Adam: And of course, the way she says ‘my house, this is our house,’ it’s all very sort of, I mean, one of them’s literally named Karen. It’s all sort of very entitled and sort of uncritical about what exactly they’re doing, you know, they’re in the business of kicking someone out of a home. That’s a big deal and they hand-wring about it for all 10 seconds, laugh about it, then move on.
Nima: In another episode, Episode Four of Season One, they talk about the houses that they have bought lately in another neighborhood in Indianapolis called Bates-Hendricks and they say this:
[Begin Good Bones Clip]
Mina: To buy a lot of the houses in Bates-Hendricks that we bought from the city we had to get a letter of support from the Bates-Hendricks Neighborhood Association.
Karen: So we’re going to show this house to Lance and Laura from the Bates-Hendricks Neighborhood Association, who looked at it as part of their Abandoned Housing Project.
Lance: Two years ago when I first walked into this house, it looked like a house right out of a horror movie.
Karen: So they’ve seen it before and they know how awful it was and we want to show them that they can be happy where in their neighborhood
Lance: Mina and Karen have really brought a lot to our neighborhood and they’ve invested a lot in our neighborhood and we’re very excited to have them here.
Karen: Bates-Hendricks is one of the hidden gems in Indianapolis and we’re just excited that we get to be part of making it all it can be. So you guys know people who want to live in the neighborhood.
Lance: We do.
Karen: So we’re going to rely on you to get the right people in your neighborhood, right?
Mina: We bought this house for right around $4,000, we spent about $210,000 on renovations. That puts us all in at $214,000. A few weeks after the showing we sold the house for $239,000, giving us a profit of $25,000.
Lance: I feel like you’re just really bringing this neighborhood up and I am so excited to have you both here.
Mina: Oh this just feels so good!
[End Good Bones Clip]
Adam: It’s the distillation of atomized neoliberalism where you see a house that’s destitute and gross and abandoned by its owners who were just there, it’s overrun, and your question isn’t what was the affliction that caused this negligence? What resulted in this poverty that made people abandon their homes? Are they neglected by the state? Do they have a mental health problem? ‘Oh, it’s just this fucking disgusting thing, this blight that needs to go,’ and it’s just it’s that Simpsons gag where they renovate downtown Springfield and the blight building turns to a coffee shop and then they cut to a homeless guy and he turns into a mailbox.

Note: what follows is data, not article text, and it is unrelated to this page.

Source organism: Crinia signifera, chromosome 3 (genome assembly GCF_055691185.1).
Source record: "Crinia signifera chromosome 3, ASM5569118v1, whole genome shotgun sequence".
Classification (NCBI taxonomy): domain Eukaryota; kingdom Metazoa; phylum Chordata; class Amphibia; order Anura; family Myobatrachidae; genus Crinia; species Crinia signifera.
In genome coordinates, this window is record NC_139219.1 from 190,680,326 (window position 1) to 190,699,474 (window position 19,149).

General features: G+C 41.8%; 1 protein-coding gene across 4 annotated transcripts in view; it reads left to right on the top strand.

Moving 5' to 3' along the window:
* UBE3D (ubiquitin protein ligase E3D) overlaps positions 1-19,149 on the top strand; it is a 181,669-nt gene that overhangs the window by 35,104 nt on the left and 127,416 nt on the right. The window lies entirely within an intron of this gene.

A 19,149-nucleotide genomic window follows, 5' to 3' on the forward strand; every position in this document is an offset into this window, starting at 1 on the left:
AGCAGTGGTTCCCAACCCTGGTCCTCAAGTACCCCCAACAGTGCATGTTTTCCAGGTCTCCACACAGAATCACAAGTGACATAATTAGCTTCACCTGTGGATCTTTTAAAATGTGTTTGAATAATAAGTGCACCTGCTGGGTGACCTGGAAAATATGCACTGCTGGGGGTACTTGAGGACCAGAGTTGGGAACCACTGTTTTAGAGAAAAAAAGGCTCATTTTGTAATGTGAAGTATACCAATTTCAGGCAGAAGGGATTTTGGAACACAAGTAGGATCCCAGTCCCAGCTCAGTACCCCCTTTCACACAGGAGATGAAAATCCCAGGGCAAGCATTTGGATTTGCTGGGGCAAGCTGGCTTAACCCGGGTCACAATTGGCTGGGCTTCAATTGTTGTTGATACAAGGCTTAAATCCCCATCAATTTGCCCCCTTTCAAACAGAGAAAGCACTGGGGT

Nima: It’s like that as a TV station.
Adam: Yeah, I know, and it’s like, I mean, again, it’s people may say, ‘Look, it’s just a dumb reality show, you can’t ask too much of it,’ but the fact that it’s a dumb reality show doesn’t change the fact that it influences people, it’s an absolute concept that doesn’t, what your motives are, what your intentions are, or these totally arbitrary genre carve outs of “Oh, we can be frivolous and glib and agnostic to moral or political considerations because that’s the genre.’ Well, okay, but that’s just a thing you made up, that’s not a law of nature. That’s just something we all agreed was a thing. So they quite literally monetize rot and there’s never any sense of what that is or what the moral stakes are of that and of course, that’s I know that’s the genre, but should it be?
Nima: (Laughs.) So the Bates-Hendricks neighborhood actually plays a large role in many Good Bones episodes. Here’s another one from Season Two, Episode Three, where Mina is talking about a house that — what else? — they plan to flip.
Mina: And Bates-Hendricks is that the discomfort zone still. So South Bates-Hendricks definitely makes it a little more iffy.
Nima: Obviously a dicey neighborhood for these house flippers that, you know, super sketch. Bates-Hendricks in Indianapolis has in recent years become the target of a lot of widespread gentrification efforts, you know, in no small part to shows like Good Bones and HGTV. An article in the Indy Star from June of 2017 noted that the most expensive house in the neighborhood, priced at $339,000, was one flipped by — who else? — Karen and Mina of Good Bones. The article also says this, quote, “Houses that have sat empty for 25 years are finally occupied again, said Lydia Brasher, who has lived in her family home for decades and remembers when the neighborhood was full of working-class families and bustling businesses.” End quote.
Adam: Yes, back when there were working-class people here who have now magically all disappeared.
Man: It’s just going to take one cute little cafe to pop in and then everybody’s perceptions change.
Mina: Because all the houses downtown are so close to each other, there’s no view necessarily out that window. There’s nasty aluminum siding next door. So we frosted them, so you still get tons of light but you get privacy and you don’t have a bad view.
Man: Whoever buys this house today is going to be in a really sweet spot in two more years. This is the first house on the block, that’s part of the reason why it’s only worth $200k. You put this house around four or five more houses like it, you inject another million dollars in the immediate area that brings the tide up.
Mina: And how stupid we were for spending so much money.
Man: Stupid is not the word. It’s bold, it’s courageous.
Mina: Ahead of the curve.
Karen: I like all those words. Keep talking.